The room is gripped by Romain’s words, and you can feel the tension begin to build as Jodie nears the subject of the collision that ended his tenure in Grand Prix racing. “There are no words I can really describe just as a viewer watching on TV. Millions of people’s hearts stopped,” Jodie says solemnly.

What Romain says next starts with humour before becoming unquestionably the most emotive and inspirational part of the evening. “I knew it was one of my last few races in F1, I knew I didn’t have a chance to win, so I thought I’d find another way to have a big exit,” he laughs. As the room settles down, he then delves into the impact such a traumatic ordeal has had on him.

“I have to thank my kids, because they’re the ones who gave me the last push to get out of the fire. A lot of people ask me ‘do you mind talking about it?’ The answer is ‘no I don’t’; for me it’s a positive experience. I have a scar on my left hand, I’ve had pain and so on, but I think it’s made my life better. For me it’s a positive experience. Every day is a bonus – I shouldn’t be here. When you’re that close to dying, you realise that life is actually beautiful.”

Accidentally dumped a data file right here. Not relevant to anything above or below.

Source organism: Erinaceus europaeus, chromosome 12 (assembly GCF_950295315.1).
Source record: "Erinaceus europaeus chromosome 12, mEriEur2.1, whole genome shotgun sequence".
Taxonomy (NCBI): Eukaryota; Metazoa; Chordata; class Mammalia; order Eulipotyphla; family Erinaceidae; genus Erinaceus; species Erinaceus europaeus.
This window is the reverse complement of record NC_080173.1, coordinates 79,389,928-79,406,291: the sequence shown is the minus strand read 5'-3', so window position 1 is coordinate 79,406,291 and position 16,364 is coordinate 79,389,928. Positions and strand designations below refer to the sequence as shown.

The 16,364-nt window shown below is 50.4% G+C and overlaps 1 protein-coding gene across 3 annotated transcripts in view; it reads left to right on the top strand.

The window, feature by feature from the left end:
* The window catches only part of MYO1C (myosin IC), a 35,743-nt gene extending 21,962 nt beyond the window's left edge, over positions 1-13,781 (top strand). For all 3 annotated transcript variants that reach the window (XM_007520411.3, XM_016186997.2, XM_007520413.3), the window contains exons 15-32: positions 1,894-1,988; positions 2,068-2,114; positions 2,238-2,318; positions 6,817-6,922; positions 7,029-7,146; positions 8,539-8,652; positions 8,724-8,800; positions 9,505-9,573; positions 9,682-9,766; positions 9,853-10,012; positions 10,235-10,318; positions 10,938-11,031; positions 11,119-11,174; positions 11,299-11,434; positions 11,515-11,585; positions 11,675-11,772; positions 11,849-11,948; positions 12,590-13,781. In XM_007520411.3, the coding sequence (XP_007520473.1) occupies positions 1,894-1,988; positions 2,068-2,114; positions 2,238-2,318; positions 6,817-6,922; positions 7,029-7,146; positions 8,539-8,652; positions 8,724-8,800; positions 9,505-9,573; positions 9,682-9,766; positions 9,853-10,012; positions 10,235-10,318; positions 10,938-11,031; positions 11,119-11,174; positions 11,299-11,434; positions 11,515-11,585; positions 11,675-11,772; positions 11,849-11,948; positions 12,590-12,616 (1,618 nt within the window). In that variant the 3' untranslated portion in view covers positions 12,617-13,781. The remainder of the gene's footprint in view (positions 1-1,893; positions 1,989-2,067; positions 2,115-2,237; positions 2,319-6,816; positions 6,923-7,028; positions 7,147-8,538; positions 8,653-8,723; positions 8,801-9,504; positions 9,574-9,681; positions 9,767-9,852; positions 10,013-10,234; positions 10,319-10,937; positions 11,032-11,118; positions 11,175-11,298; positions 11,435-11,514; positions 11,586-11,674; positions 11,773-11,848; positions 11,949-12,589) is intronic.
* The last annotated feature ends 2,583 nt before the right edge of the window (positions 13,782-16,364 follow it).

Since that fateful day, Romain has fearlessly put his stamp on the ultra-competitive and perilously dangerous IndyCar series, achieving his first pole position and a podium in only his third race. Two more podiums followed, and Romain also made a valiant debut in his first oval race at Gateway Park in August, finishing 14th. The Phoenix had arrived.

“The race at Gateway was 263 laps, it lasted for three hours! My head was spinning after the race, I felt so bad. It’s totally different from anything I’ve done before – very, very different. The car doesn’t want to go straight, it always wants to turn left – it’s very strange.”

Praga’s varied group of supporters, from Formula 1 superstars to YouTubers, is as eclectic as the company’s history, and speaks volumes about the direction in which it’s headed. Praga will return to the Britcar series with Jimmy, Jay and company in 2022, while also adding its own one-make series with a grid of at least 16 R1s vying for supremacy.

Romain is set to return to the IndyCar series next year for his first full season and an exciting debut at the Indy 500; a few wins must be on the cards if his first season is anything to go by. With this level of success and exposure, it’s hard to see Praga remaining so esoteric.